Iran: More Feminist Activists Sentenced to Jail, Police Crackdown on Women in Public
Of the 11 women's rights activists who have been summoned by Iran's Revolutionary Court in the past week, six have now been sentenced to serve jail time. All six women faced charges for participating in a public demonstration against Iran's discriminatory laws against women last June. On April 11, Azadeh Forghani was handed a suspended sentence of two years for "acting against national security by participating in an illegal gathering," Human Rights Watch reports. One week later, Fariba Davoudi Mohajer, a journalist, and Sussan Tahmasebi, a board member for the Iranian Civil Society Organizations Training and Research Center, received jail sentences of four years and two years, respectively. Most recently, Nusheen Ahmadi Khorasani, Shahla Entersari, and Parvin Ardalan were sentenced on Tuesday to three years in prison, with 30 months suspended, for "collusion and assembly to endanger the national security," Human Rights Watch reports.
Human Rights Watch has called on the head of Iran's Judiciary, Ayatollah Mahmud Hashemi Shahrudi, to immediately overturn these convictions and to end the persecution of those who are working for human and civil rights. "The Iranian Judiciary is using national security laws to imprison women's rights activists for peacefully protesting against legally sanctioned discrimination," Sarah Leah Whitson, the Middle East director at Human Rights Watch, said. "Instead of persecuting women's rights activists, Iran's government should scrap laws that discriminate against women."
All six women are active in the "Change for Equality" campaign, which aims to end discrimination against Iranian women. Each woman signed the "One Million Signatures" petition, calling for an end to polygamy, equal inheritance rights for women and men, and equal weight for testimony given by women and men.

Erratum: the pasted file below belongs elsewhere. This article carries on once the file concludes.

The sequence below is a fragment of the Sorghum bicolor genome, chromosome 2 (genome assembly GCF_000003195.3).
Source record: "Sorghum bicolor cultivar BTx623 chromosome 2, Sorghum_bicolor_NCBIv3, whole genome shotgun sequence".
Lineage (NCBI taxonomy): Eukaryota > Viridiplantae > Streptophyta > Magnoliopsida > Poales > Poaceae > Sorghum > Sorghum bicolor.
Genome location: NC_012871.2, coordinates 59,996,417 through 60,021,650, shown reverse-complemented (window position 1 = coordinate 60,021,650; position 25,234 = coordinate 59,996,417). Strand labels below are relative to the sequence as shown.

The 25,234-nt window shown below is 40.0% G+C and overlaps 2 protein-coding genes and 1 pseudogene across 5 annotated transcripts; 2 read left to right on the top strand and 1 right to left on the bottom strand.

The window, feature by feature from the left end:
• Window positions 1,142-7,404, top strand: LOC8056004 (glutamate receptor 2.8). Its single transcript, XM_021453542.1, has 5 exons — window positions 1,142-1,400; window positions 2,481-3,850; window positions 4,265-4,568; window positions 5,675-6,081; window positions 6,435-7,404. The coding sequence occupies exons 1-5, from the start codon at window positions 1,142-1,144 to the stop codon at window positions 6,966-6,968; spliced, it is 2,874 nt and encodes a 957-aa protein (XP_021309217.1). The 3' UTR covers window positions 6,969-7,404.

Also in Iran, police have launched a crackdown against women who are not dressed conservatively enough. Arrests were made of women who wore tightly fitting clothes and who did not cover all of their hair with a veil. A police spokesperson told the Associated Press that 278 women have been arrested; all but 47 have been released after pledging to not appear "inadequately dressed in public" again. The AP also reports that another 3,548 women received "warnings and Islamic guidance." According to the BBC, police are stopping pedestrians and drivers of all ages and nationalities. The BBC also reports that police are instructing shop owners not to sell tight clothing and cab drivers not to carry women who are not appropriately dressed.
Media Resources: Nobel Women's Initiative 4/25/07; Human Rights Watch 4/26/07; AP 4/26/07, 4/24/07; BBC 4/27/07; Voice of America 4/26/07; Los Angeles Times 4/25/07; Feminist Daily News Wire 4/23/07
12/22/2014 President Obama Calls Only On Women During 2014's Last Press Conference - In case you missed it, President Obama on Friday held his last press conference of 2014 - and when it was time for questions, he only called on women.
The press corps has long been dominated by men, and Helen Thomas became the first female reporter to cover the White House in 1960.
It was not the first time President Obama took questions from only women. . . .